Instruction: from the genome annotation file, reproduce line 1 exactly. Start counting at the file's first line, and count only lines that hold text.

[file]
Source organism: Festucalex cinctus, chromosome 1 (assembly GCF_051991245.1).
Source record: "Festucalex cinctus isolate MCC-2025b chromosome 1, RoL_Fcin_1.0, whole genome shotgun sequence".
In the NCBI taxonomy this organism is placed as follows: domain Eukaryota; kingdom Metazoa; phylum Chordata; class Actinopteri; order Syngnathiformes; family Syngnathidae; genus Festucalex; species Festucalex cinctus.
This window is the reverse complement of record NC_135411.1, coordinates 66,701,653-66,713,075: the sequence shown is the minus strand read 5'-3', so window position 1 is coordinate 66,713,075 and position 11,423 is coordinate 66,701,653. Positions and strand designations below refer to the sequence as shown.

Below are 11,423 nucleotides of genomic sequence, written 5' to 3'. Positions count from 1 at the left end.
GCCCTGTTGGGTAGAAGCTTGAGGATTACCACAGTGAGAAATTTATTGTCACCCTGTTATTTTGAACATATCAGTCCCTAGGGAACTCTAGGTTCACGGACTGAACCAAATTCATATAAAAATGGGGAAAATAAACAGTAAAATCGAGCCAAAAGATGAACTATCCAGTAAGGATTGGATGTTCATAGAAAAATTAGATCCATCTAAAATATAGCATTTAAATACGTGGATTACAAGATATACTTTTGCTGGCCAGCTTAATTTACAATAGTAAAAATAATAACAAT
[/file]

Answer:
Source organism: Festucalex cinctus, chromosome 1 (assembly GCF_051991245.1).